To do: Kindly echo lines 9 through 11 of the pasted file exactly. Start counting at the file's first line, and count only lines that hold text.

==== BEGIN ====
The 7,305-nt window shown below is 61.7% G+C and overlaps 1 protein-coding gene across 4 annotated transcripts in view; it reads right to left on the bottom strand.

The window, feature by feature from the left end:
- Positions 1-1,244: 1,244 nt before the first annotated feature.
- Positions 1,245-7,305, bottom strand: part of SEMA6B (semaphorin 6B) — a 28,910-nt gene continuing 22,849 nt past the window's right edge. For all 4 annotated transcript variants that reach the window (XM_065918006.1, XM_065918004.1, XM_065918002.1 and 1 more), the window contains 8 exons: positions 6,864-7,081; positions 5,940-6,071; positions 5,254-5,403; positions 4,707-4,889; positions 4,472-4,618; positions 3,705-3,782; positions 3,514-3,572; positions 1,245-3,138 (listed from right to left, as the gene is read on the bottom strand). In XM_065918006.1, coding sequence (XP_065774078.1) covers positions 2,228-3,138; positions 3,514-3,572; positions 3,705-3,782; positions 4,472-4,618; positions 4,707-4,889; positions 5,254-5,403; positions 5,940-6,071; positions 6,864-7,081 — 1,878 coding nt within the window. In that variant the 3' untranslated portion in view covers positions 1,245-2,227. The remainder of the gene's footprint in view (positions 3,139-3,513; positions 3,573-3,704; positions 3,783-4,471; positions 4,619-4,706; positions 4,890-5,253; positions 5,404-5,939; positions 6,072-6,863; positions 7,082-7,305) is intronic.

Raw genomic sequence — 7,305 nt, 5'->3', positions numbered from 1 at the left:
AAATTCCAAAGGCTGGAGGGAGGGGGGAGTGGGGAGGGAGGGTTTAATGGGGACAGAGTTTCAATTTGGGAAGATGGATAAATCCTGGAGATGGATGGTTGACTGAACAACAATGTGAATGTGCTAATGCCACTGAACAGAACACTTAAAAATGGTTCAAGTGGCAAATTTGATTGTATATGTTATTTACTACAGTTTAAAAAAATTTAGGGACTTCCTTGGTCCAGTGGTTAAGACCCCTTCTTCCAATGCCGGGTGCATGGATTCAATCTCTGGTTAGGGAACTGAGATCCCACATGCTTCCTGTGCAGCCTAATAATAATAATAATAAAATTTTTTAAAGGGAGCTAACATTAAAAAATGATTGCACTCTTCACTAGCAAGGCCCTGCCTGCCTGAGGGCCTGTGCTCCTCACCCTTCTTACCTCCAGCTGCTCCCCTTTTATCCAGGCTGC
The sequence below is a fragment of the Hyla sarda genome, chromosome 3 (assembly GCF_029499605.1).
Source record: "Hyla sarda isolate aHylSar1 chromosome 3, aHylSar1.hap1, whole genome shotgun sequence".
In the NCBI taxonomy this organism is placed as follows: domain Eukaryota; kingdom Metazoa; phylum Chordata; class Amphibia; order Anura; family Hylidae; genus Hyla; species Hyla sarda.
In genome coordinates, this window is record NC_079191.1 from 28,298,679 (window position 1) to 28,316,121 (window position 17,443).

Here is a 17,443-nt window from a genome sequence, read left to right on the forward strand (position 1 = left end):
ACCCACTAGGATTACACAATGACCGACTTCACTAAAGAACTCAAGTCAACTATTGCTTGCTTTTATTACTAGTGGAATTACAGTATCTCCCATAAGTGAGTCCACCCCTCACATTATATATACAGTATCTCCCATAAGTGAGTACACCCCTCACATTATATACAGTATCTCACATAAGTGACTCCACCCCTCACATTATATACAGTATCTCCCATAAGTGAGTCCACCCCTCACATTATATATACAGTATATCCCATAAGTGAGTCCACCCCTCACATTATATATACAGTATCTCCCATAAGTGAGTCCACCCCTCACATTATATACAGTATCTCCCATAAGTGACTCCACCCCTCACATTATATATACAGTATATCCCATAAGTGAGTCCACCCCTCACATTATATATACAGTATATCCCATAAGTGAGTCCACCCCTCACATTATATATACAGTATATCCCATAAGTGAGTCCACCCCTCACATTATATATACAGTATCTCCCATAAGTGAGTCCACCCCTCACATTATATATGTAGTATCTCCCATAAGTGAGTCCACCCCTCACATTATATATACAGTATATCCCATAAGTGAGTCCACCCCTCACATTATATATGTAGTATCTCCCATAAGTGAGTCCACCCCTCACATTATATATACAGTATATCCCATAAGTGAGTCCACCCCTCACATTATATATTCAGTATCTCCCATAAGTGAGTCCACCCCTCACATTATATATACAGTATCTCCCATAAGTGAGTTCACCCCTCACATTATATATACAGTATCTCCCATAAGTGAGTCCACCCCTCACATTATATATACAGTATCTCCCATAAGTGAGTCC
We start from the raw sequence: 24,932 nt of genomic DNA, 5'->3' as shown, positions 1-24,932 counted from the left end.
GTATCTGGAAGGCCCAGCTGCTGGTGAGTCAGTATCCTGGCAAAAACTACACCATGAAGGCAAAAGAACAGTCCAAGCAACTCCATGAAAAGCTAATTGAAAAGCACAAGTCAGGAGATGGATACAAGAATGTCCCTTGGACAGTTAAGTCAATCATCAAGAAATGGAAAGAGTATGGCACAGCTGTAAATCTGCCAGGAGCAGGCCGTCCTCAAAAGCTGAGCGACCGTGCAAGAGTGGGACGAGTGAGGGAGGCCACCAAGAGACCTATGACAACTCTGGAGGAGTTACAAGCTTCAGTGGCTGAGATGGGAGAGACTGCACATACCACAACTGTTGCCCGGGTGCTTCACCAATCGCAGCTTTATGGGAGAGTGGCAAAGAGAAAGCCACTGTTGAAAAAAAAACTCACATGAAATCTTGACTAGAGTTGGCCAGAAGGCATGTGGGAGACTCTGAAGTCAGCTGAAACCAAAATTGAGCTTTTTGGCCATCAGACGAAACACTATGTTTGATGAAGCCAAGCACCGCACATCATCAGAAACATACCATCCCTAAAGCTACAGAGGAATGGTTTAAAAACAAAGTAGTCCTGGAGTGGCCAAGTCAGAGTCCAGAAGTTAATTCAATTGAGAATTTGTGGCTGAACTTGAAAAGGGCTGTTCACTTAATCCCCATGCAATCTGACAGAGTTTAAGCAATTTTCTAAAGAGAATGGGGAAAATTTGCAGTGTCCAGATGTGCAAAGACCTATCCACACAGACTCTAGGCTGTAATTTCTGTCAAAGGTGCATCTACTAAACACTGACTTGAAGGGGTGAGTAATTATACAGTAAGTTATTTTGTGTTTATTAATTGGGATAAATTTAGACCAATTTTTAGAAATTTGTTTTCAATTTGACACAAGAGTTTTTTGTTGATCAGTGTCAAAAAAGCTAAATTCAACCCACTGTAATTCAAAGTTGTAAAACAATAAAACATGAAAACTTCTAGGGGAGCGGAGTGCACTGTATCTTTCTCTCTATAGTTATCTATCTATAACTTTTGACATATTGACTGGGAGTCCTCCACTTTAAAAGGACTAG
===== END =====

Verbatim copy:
In the NCBI taxonomy this organism is placed as follows: domain Eukaryota; kingdom Metazoa; phylum Chordata; class Amphibia; order Anura; family Hylidae; genus Hyla; species Hyla sarda.
In genome coordinates, this window is record NC_079191.1 from 28,298,679 (window position 1) to 28,316,121 (window position 17,443).

Here is a 17,443-nt window from a genome sequence, read left to right on the forward strand (position 1 = left end):